Sleep Deprivation and ADHD Revisited

In a previous article I pointed out that lack of sleep is one of the most common reasons for ADD/ADHD misdiagnosis. (The article can be found here). It seems that I am not alone in making this observation. More and more medical professionals are pointing out the possibility of cross-confusion between ADD/ADHD and sleep deprivation. The main reason behind this is the fact that the two ‘conditions’ share remarkably similar symptoms.
One of the latest physicians to flag up the issue is Dr. Gregory Olmor, director of Pulmonary Medicine and the Sleep Lab at Akron Children’s Hospital (Click here for a video where he discusses his findings). He reminds parents that children need, on average (there will of course be individual variations), the following amounts of sleep:
Teenagers: 9 hours
6 – 12 year olds: 10 hours
Preschoolers: 11 hours
If they don’t get this amount of sleep (as is the case with many kids in our society!) children are likely to become distracted, irritable and impulsive. Sound familiar?
Any parent should, in light of the above, first eliminate sleep deprivation as a possible explanation for ‘ADHD like’ behaviour before going down the path to a full blown diagnosis (with the accompanying pressure to medicate). But how can you ensure that your child gets more, and better, sleep? Here are some practical suggestions:
Establish a strong bedtime routine: This may be difficult to work into your busy schedule but I highly recommend that you make the effort, especially in the case of smaller children. The regular repetition of a bath, followed by a drink, followed by a story (or whatever else you decide on) can be very reassuring and will help the child to make the transition from wakefulness to being ready for sleep.
Keep night time interaction to a minimum: If your child wakes up at night (perhaps due to a nightmare of a bit of anxiety about the dark) you should, of course, move in and reassure and comfort him/her. This is, however, not the time to have a deep discussion about the reasons for the nightmare or the anxiety (Save this for the morning). Settle the child as quickly, and compassionately, as possible and then withdraw to allow him/her to drift back to sleep.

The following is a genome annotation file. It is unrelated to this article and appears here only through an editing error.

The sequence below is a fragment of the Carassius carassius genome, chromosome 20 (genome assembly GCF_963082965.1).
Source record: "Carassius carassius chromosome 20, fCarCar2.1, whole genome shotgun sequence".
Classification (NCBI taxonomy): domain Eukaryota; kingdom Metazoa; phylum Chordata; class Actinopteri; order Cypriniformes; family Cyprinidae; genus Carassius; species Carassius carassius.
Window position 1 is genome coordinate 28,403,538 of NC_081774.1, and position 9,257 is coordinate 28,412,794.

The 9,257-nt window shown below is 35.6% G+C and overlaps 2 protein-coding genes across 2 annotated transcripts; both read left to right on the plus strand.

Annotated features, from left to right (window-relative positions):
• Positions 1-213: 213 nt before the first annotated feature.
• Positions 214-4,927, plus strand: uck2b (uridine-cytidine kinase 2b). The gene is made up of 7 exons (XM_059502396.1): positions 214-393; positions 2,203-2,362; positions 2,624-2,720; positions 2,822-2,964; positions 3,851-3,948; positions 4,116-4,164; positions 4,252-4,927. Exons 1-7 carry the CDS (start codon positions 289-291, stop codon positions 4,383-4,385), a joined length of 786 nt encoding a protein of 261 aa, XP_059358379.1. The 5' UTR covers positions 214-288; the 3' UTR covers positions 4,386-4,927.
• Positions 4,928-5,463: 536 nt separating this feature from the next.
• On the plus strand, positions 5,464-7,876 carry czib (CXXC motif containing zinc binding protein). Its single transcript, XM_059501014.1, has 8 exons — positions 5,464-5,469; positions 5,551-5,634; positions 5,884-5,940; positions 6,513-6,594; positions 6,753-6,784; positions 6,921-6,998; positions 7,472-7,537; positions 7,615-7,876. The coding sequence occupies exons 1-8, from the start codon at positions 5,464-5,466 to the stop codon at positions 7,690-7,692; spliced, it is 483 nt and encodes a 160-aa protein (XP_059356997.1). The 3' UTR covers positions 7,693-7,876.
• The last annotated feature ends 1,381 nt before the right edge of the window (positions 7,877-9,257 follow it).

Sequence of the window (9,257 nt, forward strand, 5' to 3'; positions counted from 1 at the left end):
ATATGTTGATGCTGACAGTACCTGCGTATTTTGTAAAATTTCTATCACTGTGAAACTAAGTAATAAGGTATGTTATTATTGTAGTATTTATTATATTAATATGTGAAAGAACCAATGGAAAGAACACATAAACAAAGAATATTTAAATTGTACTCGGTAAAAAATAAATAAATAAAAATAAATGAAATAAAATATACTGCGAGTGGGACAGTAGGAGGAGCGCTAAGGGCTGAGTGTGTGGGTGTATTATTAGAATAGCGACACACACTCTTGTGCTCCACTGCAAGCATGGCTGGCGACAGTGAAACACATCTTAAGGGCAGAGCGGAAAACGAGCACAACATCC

Use a reward chart: If you place something on a reward chart for every night during which there were no call-outs or ‘escapes’ your children will be able to see a visual presentation of their progress. This should reinforce the importance of undisturbed sleep in their minds.
Keep distractions to a minimum: For older kids it may be necessary to have strict rules for the prevention of middle of the night ‘electronic activities’ (e.g. listening to music, watching TV, surfing the web, instant messaging etc.). This will almost certainly be resented at first but could, in time, lead to the establishment of much healthier sleeping patterns.
Encourage physical activity: It does not take a rocket scientist to work out that the more active a person was during the day, the more likely he/she will be to ‘crash’ and sleep through the night. Encouraging your kids to participate in sport will therefore not only aid their physical fitness and motor development, it could also turn them into much better sleepers.
Avoid caffeine close to bedtime: As a stimulant caffeine is famous for its powers to keep people awake. Yet many people think nothing of allowing their children to drink near industrial qualities of the stuff close to bedtime. I am not, in the first instance, referring to the caffeine in coffee (which many parents would take care to avoid) but rather to the huge amounts found in many soft drinks. Drink such as this will hit a child with a double whammy: They will put the child on the ‘blood sugar rollercoaster’ and then make sure that he/she ‘hangs on for the ride’ through being wide awake! It is my opinion that drinks like these should be avoided at any time, but especially close to bedtime.
If none of the above is effective in helping your child to get a better night’s sleep it may be necessary to seek a bit of professional help (with the focus firmly on sleeplessness and not on a possible ADD/ADHD diagnosis). A medical professional focussing on sleep related issues should be able to suggest several techniques, beyond those mentioned above, with which to send your child to dreamland quicker and for longer.
There are obviously several different products on the market that claim to ‘cure’ sleeplessness. I would personally caution against using any of them on your children until you get an independent and knowledgeable medical opinion.
Many people needlessly go down the road to an ADD/ADHD misdiagnosis when all their kids need is a few nights of proper sleep. Make sure that you are not one of them: Look into possible sleep deprivation first. Sweet dreams!